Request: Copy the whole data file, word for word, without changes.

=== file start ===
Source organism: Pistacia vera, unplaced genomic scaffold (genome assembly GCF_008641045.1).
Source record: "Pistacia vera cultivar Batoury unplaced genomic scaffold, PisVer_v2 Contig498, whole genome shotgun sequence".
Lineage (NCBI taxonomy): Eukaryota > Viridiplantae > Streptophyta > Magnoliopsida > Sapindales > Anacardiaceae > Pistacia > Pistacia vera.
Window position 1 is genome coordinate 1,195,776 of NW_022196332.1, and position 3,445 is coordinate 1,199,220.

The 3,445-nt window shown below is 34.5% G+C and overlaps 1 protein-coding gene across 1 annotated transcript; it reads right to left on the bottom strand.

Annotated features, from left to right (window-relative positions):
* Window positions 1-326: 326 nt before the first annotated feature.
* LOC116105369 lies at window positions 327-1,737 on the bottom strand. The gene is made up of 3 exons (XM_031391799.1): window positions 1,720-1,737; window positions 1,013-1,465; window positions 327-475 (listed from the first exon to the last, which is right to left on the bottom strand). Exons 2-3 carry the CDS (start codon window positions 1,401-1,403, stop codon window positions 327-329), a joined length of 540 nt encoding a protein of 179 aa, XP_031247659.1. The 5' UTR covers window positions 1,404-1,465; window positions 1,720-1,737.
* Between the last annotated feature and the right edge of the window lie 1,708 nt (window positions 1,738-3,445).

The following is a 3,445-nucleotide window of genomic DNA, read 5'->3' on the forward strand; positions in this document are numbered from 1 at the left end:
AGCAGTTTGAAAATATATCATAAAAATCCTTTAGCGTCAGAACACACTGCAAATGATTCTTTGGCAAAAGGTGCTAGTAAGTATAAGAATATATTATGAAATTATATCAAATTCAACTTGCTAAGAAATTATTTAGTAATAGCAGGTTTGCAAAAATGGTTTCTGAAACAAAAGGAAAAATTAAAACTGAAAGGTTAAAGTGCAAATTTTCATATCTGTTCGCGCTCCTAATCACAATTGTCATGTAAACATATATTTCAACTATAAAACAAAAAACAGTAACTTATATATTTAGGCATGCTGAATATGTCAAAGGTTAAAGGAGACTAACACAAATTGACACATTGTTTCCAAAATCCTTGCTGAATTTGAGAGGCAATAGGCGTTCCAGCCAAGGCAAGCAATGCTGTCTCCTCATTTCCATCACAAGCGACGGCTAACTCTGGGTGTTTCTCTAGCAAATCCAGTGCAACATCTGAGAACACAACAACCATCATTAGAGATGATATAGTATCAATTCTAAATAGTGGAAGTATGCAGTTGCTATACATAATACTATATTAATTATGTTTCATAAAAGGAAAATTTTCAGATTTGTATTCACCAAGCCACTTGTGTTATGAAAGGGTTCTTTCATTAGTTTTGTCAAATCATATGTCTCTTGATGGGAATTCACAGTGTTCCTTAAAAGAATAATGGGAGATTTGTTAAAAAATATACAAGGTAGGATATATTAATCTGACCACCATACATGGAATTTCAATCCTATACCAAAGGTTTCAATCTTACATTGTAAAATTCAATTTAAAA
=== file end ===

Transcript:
Source organism: Pistacia vera, unplaced genomic scaffold (genome assembly GCF_008641045.1).
Source record: "Pistacia vera cultivar Batoury unplaced genomic scaffold, PisVer_v2 Contig498, whole genome shotgun sequence".
Lineage (NCBI taxonomy): Eukaryota > Viridiplantae > Streptophyta > Magnoliopsida > Sapindales > Anacardiaceae > Pistacia > Pistacia vera.
Window position 1 is genome coordinate 1,195,776 of NW_022196332.1, and position 3,445 is coordinate 1,199,220.

The 3,445-nt window shown below is 34.5% G+C and overlaps 1 protein-coding gene across 1 annotated transcript; it reads right to left on the bottom strand.

Annotated features, from left to right (window-relative positions):
* Window positions 1-326: 326 nt before the first annotated feature.
* LOC116105369 lies at window positions 327-1,737 on the bottom strand. The gene is made up of 3 exons (XM_031391799.1): window positions 1,720-1,737; window positions 1,013-1,465; window positions 327-475 (listed from the first exon to the last, which is right to left on the bottom strand). Exons 2-3 carry the CDS (start codon window positions 1,401-1,403, stop codon window positions 327-329), a joined length of 540 nt encoding a protein of 179 aa, XP_031247659.1. The 5' UTR covers window positions 1,404-1,465; window positions 1,720-1,737.
* Between the last annotated feature and the right edge of the window lie 1,708 nt (window positions 1,738-3,445).

The following is a 3,445-nucleotide window of genomic DNA, read 5'->3' on the forward strand; positions in this document are numbered from 1 at the left end:
AGCAGTTTGAAAATATATCATAAAAATCCTTTAGCGTCAGAACACACTGCAAATGATTCTTTGGCAAAAGGTGCTAGTAAGTATAAGAATATATTATGAAATTATATCAAATTCAACTTGCTAAGAAATTATTTAGTAATAGCAGGTTTGCAAAAATGGTTTCTGAAACAAAAGGAAAAATTAAAACTGAAAGGTTAAAGTGCAAATTTTCATATCTGTTCGCGCTCCTAATCACAATTGTCATGTAAACATATATTTCAACTATAAAACAAAAAACAGTAACTTATATATTTAGGCATGCTGAATATGTCAAAGGTTAAAGGAGACTAACACAAATTGACACATTGTTTCCAAAATCCTTGCTGAATTTGAGAGGCAATAGGCGTTCCAGCCAAGGCAAGCAATGCTGTCTCCTCATTTCCATCACAAGCGACGGCTAACTCTGGGTGTTTCTCTAGCAAATCCAGTGCAACATCTGAGAACACAACAACCATCATTAGAGATGATATAGTATCAATTCTAAATAGTGGAAGTATGCAGTTGCTATACATAATACTATATTAATTATGTTTCATAAAAGGAAAATTTTCAGATTTGTATTCACCAAGCCACTTGTGTTATGAAAGGGTTCTTTCATTAGTTTTGTCAAATCATATGTCTCTTGATGGGAATTCACAGTGTTCCTTAAAAGAATAATGGGAGATTTGTTAAAAAATATACAAGGTAGGATATATTAATCTGACCACCATACATGGAATTTCAATCCTATACCAAAGGTTTCAATCTTACATTGTAAAATTCAATTTAAAA